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J Am Geriatr Soc. 2005 Jun;53(6):927-34.

The association between obesity and the frailty syndrome in older women: the Women's Health and Aging Studies.

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  • 1University of Michigan, Medical School, Ann Arbor, Michigan 48109, USA.



To determine whether obesity is associated with the frailty phenotype and, if so, whether comorbid conditions or inflammatory markers explain this association.


Cross-sectional analysis of baseline data from the Women's Health and Aging Studies I (1992) and II (1994), complementary population-based studies.


Twelve contiguous ZIP code areas in Baltimore, Maryland.


Five hundred ninety-nine community-dwelling women aged 70 to 79 with a body mass index (BMI) greater than 18.5 kg/m(2).


The dependent variables were the frailty syndrome, including prefrailty, defined as presence of one or two of five frailty indicators (weakness, slowness, weight loss, low physical activity, exhaustion), and frailty, defined as three or more indicators. Independent variables included BMI, categorized using World Health Organization criteria as normal (18.5 to <25 kg/m(2)), overweight (25 to <30 kg/m(2)), and obese (>/=30 kg/m(2)); chronic diseases; C-reactive protein; and serum carotenoids.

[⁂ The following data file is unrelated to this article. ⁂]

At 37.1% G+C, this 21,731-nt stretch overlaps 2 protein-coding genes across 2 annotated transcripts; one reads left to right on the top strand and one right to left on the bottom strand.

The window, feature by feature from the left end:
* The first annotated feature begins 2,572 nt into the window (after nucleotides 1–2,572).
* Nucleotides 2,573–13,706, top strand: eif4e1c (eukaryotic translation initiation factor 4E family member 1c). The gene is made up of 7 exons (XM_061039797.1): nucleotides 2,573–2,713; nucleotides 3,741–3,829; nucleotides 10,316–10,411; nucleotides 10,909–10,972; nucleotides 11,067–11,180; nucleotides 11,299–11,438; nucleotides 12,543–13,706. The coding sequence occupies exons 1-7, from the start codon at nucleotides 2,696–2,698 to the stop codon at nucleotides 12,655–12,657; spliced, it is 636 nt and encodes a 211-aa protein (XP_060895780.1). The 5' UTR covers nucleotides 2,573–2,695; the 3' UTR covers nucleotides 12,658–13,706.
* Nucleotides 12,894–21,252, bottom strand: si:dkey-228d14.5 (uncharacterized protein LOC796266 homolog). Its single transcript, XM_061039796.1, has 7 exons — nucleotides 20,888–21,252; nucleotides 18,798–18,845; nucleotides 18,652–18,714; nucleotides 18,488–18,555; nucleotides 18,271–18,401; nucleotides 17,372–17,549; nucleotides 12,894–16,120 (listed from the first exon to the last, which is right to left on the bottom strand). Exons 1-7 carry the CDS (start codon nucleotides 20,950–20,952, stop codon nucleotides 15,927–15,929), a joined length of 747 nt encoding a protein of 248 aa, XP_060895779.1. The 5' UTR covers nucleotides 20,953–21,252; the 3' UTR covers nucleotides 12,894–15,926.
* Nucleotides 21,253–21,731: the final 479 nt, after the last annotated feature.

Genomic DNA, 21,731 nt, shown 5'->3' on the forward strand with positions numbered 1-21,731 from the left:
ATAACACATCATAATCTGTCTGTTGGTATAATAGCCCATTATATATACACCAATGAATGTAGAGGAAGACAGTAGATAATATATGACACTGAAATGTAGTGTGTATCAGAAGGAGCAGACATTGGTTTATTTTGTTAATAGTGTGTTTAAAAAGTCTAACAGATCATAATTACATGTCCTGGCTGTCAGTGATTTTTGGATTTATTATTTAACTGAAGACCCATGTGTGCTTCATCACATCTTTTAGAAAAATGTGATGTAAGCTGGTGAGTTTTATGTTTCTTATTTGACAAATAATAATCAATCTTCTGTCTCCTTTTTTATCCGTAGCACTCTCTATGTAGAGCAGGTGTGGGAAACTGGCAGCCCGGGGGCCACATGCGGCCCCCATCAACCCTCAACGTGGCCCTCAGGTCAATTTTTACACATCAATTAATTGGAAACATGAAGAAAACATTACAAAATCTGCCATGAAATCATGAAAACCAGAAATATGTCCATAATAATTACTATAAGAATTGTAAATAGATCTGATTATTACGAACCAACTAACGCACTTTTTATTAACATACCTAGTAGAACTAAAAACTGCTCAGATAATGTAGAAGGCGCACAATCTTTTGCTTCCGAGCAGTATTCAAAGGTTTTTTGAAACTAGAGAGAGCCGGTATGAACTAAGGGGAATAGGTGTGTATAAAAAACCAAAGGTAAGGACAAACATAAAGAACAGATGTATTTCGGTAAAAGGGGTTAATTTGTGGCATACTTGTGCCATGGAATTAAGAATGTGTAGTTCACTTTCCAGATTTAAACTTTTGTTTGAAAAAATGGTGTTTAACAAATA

Being overweight was significantly associated with prefrailty, and obesity was associated with prefrailty and frailty. In all frail women, regardless of BMI group, a similar pattern of three defining frailty indicators was found: slowness, weakness, and low activity (with the addition of weight loss in the normal weight group.) In multinomial regression models, obesity was significantly associated with prefrailty (odds ratio (OR)=2.23, 95% confidence interval (CI)=1.29-3.84) and frailty (OR=3.52, 95% CI=1.34-9.13), even when controlling for covariates.


Obesity is associated with the frailty syndrome in older women in cross-sectional data. This association remains significant even when multiple conditions associated with frailty are considered. Prospective studies are needed to confirm this finding.

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